City looking for ways to reduce crime

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The number of homicides in Chicago is on the rise, with reports such as this recent New York Times story, showing killings up 38 percent from last year mostly attributed to more gang activity on the South and West Sides.

According to New York Times reporter Monica Davey, Mayor Rahm Emanuel and Chicago Police Superintendent Garry McCarthy are looking for ways to combat homicides, which in many large cities, including New York and Los Angeles, are declining.

Some of Chicago’s crime-fighting strategies have been in the news.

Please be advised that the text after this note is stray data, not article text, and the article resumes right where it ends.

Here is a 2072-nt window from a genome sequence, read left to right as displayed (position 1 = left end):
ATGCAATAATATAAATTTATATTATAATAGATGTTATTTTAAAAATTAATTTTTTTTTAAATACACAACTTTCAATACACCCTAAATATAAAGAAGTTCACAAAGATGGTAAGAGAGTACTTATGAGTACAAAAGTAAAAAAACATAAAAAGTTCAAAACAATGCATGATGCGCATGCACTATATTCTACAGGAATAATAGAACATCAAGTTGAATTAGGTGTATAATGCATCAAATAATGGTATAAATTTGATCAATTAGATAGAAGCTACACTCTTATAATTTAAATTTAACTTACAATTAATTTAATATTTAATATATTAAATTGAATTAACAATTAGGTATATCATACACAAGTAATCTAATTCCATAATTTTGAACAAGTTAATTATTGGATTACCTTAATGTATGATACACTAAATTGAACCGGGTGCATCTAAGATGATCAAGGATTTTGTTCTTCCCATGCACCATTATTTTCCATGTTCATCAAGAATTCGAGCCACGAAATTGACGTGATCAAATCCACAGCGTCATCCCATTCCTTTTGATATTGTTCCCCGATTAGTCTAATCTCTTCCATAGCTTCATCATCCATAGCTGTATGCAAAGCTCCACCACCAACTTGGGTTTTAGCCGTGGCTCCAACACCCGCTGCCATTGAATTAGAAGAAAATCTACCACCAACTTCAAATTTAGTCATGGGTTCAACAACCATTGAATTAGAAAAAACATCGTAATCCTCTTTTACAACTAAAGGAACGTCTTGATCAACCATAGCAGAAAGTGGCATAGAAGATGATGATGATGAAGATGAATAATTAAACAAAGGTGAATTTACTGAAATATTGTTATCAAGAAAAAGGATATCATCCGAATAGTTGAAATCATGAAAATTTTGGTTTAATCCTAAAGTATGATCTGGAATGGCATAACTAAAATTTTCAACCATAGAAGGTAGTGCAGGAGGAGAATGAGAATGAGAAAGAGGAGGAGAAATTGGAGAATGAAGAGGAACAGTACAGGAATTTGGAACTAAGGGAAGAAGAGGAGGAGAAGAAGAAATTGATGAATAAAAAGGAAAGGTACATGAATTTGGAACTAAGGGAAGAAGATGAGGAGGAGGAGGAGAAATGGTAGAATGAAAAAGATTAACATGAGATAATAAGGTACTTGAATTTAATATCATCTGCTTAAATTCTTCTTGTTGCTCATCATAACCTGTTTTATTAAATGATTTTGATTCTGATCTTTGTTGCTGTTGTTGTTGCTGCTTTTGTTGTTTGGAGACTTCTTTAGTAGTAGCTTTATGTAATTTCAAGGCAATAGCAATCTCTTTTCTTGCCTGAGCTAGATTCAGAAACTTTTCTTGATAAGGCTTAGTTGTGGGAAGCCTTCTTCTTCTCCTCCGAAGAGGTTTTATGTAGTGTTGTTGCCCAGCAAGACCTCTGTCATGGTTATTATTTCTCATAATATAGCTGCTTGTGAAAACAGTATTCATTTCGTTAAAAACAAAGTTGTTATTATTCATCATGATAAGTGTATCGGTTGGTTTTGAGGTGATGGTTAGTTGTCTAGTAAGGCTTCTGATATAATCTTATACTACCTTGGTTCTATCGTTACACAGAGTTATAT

In this recent Sun-Times story, a change in the way police respond to 911 calls was reported after Ald. Jason Ervin (28th) asked McCarthy at the Chicago City Council’s Committee on Public Safety when the current system would be changed. The new system, which McCarthy said is in the works, will reduce police response to non-emergency 911 calls, allowing officers more time to focus on serious crimes.

Another method to tackle crime reported yesterday in this Chicago Tribune story is the city’s funding of CeaseFire to hire an additional 40 crime “interrupters.” The new recruits will patrol the streets in the Grand Crossing district on the South Side and the Ogden district on the West Side, a little more than a mile southeast of Austin.


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